As I was rocking my baby to sleep for his nap this morning several hours earlier than his regular nap time, I remembered my first weeks with Everest and how uncertain I often felt as a new mother. As sleep has always been one of our most challenging areas (with both boys), I often consulted The Books to see if I could glean a new tip that would help me help my baby to learn how to sleep. They always said the same things, none of which applied to my son, but all of which reinforced the nagging feeling that unless my baby slept twelve hours a night and took two three hour naps a day, I must be doing something wrong. It took me several months before I grew my mother-legs, tossed The Books, and started to trust that my baby and I were doing just fine.
There are certain transitions that we expect to be hard: moving, breaking up, divorce, death. But for many other transitions like getting married, becoming a mother, and buying a house, the expectations and fantasies of pure bliss propagated by our culture make it challenging to acknowledge, talk about, and work through the difficult feelings that naturally arise. When my engaged clients realize that they’re not head over heels in love with their partner, that they don’t have the butterfly feeling they had in the beginning (or ever), when things about their partner bug them (often to the point of obsession), and they sometimes think about that jerk of an ex that did create a chemical explosion down to their bones, the contrast to the fantasy is so stark that they wonder, “What’s wrong with me? Maybe I don’t really love my partner.” When my new mother clients feel so overwhelmed that they can’t feel their love for their baby, when they’re flooded by their grief about closing out their old life, when they ache with loneliness and they long for the one-on-one time that defined their pre-baby marriage, the contrast to the fantasy is so stark that they wonder, “What’s wrong with me? Maybe I don’t really love my baby or being a mother.”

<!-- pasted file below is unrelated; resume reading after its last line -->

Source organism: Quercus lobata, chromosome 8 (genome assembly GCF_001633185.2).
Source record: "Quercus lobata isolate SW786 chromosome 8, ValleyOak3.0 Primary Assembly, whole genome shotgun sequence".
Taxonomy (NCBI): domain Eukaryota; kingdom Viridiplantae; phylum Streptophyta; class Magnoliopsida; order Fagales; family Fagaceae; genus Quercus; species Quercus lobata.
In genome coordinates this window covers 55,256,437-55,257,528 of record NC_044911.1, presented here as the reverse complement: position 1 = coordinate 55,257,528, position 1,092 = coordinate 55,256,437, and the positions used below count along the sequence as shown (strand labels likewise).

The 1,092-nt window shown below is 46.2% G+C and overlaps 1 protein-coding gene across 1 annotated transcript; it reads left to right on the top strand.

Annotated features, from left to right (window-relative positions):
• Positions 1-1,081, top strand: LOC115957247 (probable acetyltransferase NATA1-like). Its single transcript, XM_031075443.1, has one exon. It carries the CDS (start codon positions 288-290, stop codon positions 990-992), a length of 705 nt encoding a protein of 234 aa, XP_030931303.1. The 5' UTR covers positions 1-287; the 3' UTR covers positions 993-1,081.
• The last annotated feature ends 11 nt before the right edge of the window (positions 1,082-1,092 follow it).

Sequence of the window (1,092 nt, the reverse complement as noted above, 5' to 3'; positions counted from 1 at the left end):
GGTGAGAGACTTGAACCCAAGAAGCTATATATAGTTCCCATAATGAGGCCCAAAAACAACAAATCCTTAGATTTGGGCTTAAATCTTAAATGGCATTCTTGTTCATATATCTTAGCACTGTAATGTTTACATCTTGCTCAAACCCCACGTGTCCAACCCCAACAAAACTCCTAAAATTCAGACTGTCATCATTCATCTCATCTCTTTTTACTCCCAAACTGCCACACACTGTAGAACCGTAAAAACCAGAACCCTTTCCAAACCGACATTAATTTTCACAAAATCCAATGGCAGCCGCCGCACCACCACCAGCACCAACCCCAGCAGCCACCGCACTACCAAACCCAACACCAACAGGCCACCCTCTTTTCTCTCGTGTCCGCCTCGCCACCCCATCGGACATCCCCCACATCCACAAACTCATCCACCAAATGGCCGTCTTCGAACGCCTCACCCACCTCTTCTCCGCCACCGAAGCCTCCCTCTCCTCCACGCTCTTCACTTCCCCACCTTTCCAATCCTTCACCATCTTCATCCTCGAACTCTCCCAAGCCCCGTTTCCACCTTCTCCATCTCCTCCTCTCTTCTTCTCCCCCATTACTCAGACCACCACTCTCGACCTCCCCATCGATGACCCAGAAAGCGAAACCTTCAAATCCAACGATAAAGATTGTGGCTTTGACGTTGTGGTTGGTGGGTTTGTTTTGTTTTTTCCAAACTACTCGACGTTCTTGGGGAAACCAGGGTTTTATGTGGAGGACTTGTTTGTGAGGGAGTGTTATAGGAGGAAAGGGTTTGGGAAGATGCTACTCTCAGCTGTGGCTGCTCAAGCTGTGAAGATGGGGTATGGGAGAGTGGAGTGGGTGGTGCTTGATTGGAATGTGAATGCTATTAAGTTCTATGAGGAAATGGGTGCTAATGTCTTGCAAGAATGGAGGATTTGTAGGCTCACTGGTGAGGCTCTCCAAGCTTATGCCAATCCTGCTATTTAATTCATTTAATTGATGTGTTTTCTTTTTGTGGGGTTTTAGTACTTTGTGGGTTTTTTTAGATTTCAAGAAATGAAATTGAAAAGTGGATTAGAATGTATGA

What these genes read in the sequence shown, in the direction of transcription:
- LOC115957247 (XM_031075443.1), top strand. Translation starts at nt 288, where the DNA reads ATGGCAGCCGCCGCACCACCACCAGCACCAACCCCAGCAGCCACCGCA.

There’s nothing wrong with you. There is, however, something terribly wrong with a culture that upholds getting married and becoming a parent as the pinnacle of joy and fulfillment in a person’s life. There’s something wrong with the message we receive from the time we’re cognizant enough to ingest information that defines love as a feeling of intoxication and motherhood as a state of unblemished bliss. When I encourage my clients to access the truth about their relationship and their feelings about motherhood they honestly don’t know what the truth is, so indoctrinated are we in the lies that lead to a litany of “shoulds” that lead to guilt and interfere with one’s ability to enjoy any aspects of these transitions.
The guilt is further amplified by our culture’s dysfunctional focus on the positive. Someone buys a house and the response is, “How wonderful! You must be so excited! When do you move in?” Of course, buying house is exciting, but it’s also a host of other emotions that aren’t inquired about. When you buy a house, you also have to endure the transition of a move. A first time homebuyer is often struck by the level of responsibility triggered by the purchase of something so large. Just as getting married and having a baby are the biggest commitments one can make, buying a house is the biggest financial responsibility one makes and, as such, initiates a new stage of adulthood. A first time homebuyer often finds him or herself clinging to remnants of childhood or the child-self as the largeness of the purchase looms before them. So alongside the joy and excitement are fear, grief, and uncertainty.
When the person dares to acknowledge these difficult feelings, she’s met with, “What’s wrong with you? You should be so excited.” So the person then wonders, “Oh, yes, what is wrong me? I should be excited and I’m feeling grief and fear. Maybe I’m making a mistake. Maybe it’s not the right house.” And then he has what we call “buyer’s remorse,” which has nothing to do with the actual house (just like engagement anxiety has nothing to do with the actual choice of partner in most cases) and everything to do with the pool of emotions that we think we shouldn’t feel and so displace onto the tangible object of the house.
We need to make room for the idea that several emotions can exist simultaneously, and that this is especially true around transitions. Until we shift our consciousness around transitions, when the difficult feelings arise we’ll wonder, “What’s wrong with me?” The taboo needs to be broken, for each individual, in our families, our communities, and in our culture at large so that we can pass through life’s pivotal stages with the grace that will allow us to heal and grow instead of truncated by the guilt that we’re not fulfilling expectations based on pure and unattainable fantasies.